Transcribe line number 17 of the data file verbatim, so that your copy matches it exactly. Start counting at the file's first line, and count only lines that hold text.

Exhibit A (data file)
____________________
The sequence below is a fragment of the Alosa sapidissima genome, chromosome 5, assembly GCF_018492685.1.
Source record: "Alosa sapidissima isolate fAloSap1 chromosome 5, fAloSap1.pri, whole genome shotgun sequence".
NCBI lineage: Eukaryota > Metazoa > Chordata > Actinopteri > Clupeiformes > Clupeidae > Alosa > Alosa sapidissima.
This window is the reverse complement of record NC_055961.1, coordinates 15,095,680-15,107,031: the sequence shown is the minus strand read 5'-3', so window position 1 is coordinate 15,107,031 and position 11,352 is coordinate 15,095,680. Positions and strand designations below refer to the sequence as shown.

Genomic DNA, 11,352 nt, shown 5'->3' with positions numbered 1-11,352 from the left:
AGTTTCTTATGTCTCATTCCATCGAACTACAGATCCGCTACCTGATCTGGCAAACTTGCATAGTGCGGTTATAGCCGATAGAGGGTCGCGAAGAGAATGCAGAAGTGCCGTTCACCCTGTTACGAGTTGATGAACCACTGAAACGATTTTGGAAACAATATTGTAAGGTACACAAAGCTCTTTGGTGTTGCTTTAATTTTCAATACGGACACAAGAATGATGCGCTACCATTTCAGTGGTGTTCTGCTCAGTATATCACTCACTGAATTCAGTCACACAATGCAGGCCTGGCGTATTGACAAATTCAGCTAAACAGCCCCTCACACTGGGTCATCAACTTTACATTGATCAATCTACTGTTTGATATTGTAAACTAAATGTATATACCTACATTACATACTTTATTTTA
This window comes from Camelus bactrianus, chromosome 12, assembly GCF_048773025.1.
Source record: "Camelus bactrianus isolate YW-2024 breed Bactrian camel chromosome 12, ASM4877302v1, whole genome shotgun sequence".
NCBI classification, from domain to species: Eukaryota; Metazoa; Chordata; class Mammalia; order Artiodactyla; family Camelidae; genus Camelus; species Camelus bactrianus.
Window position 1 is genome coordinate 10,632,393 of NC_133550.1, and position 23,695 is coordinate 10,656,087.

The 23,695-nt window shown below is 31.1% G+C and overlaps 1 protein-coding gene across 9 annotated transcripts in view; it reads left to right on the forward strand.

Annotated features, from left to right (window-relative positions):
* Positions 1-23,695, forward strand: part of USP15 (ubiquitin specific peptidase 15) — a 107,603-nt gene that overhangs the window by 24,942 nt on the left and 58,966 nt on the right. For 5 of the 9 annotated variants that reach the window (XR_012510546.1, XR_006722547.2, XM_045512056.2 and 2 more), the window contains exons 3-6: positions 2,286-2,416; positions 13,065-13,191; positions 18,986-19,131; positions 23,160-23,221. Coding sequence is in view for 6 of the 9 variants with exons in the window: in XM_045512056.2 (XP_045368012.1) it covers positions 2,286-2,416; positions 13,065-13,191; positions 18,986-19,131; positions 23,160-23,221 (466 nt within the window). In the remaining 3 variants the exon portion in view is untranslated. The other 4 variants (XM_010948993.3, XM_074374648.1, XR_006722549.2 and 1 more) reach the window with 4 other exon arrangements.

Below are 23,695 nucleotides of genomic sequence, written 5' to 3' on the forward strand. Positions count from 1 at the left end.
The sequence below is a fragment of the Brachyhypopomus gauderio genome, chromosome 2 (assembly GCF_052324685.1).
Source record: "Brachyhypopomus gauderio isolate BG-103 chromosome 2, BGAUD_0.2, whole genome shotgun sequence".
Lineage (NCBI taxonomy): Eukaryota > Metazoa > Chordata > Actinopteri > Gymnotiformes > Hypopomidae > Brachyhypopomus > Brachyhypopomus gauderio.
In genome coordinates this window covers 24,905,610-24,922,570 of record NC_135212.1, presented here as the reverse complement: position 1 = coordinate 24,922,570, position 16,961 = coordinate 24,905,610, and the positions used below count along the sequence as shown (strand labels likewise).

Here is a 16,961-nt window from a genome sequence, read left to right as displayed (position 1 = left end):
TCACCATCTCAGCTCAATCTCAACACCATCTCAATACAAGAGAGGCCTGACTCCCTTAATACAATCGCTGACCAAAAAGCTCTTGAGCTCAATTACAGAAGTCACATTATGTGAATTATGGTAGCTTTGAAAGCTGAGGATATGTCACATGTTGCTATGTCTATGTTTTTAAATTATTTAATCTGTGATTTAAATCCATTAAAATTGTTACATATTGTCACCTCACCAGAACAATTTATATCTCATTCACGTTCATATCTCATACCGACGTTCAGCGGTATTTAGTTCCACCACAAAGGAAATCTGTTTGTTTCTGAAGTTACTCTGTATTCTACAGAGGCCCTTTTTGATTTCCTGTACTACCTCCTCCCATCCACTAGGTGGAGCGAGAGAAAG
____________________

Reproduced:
Lineage (NCBI taxonomy): Eukaryota > Metazoa > Chordata > Actinopteri > Gymnotiformes > Hypopomidae > Brachyhypopomus > Brachyhypopomus gauderio.